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How to Buy

A New York City Apartment

Very occasionally, condos and even some co-ops are offered with a rent-to-own option in which some or all of your rent over a certain period of time--typically 6-12 months--is applied to a pre-negotiated purchase price. It's an option worth considering in a market where it's cheaper to own than rent, though keep in mind that the option usually is presented only on an apartment that's taking too long to sell or a new development where the developer is anxious to move a lot of apartments, so due diligence is key.

You might consider a rent-to-own deal if you have a stable job with rising income but you're 1-2 years from being able to afford the apartment you want, or you need to build up your credit history in order to get a mortgage, or you want to kick the tires of a new-construction condo to make sure it isn't riddled with construction defects.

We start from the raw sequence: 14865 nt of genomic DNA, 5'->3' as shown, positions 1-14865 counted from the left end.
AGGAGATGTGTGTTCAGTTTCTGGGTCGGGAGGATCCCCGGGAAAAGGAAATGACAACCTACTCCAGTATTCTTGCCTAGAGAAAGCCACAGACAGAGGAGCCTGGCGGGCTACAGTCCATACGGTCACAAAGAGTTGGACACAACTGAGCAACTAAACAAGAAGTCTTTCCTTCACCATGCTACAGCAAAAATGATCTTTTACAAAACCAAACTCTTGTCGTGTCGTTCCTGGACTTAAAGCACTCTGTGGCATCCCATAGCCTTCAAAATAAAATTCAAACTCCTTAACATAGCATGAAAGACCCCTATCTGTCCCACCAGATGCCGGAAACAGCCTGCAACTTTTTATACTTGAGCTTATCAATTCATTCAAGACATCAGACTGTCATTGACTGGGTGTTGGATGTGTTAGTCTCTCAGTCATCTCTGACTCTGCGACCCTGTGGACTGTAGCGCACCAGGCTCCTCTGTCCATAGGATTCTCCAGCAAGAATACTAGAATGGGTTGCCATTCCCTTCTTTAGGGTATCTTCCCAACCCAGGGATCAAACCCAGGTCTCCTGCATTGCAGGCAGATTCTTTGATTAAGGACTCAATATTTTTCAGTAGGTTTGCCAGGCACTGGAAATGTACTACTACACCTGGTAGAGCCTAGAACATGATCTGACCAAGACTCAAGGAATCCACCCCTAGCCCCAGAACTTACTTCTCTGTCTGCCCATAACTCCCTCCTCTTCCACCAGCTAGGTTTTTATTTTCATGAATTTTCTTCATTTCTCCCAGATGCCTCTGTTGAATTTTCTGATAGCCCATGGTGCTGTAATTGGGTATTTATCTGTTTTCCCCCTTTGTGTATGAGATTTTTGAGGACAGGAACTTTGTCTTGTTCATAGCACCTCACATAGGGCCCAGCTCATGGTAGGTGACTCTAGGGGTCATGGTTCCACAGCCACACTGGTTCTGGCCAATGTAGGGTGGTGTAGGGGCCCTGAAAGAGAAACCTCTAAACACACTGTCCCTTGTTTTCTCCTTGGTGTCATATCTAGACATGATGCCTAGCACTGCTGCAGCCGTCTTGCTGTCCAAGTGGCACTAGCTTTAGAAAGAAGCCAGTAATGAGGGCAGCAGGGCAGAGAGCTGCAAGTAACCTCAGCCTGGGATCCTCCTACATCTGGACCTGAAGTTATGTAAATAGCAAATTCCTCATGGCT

A few things to remember about rent-to-own deals:

  • Rents are often higher than market-rate
  • If you're planning to get a mortgage, you'll only be able to apply the portion of the rent that is above market-rate rent toward the downpayment. The rest can be applied to closing costs and the purchase price.
  • Terms vary greatly. Get a lawyer to review your contract to purchase, make sure it's valid and binding, and help negotiate fair terms. Negotiate all the terms of the purchase now, when you have the most leverage, not when it's time to buy a year from now.
  • You may be obligated to make repairs instead of your landlord.
  • Be wary of a contract that obligates you to buy, and make sure your purchase agreement includes a financing contingency in case you can't get a mortgage.
  • In a co-op, make sure the board approves the contract and you as a purchaser so that you don't get rejected after a year of rent payments.

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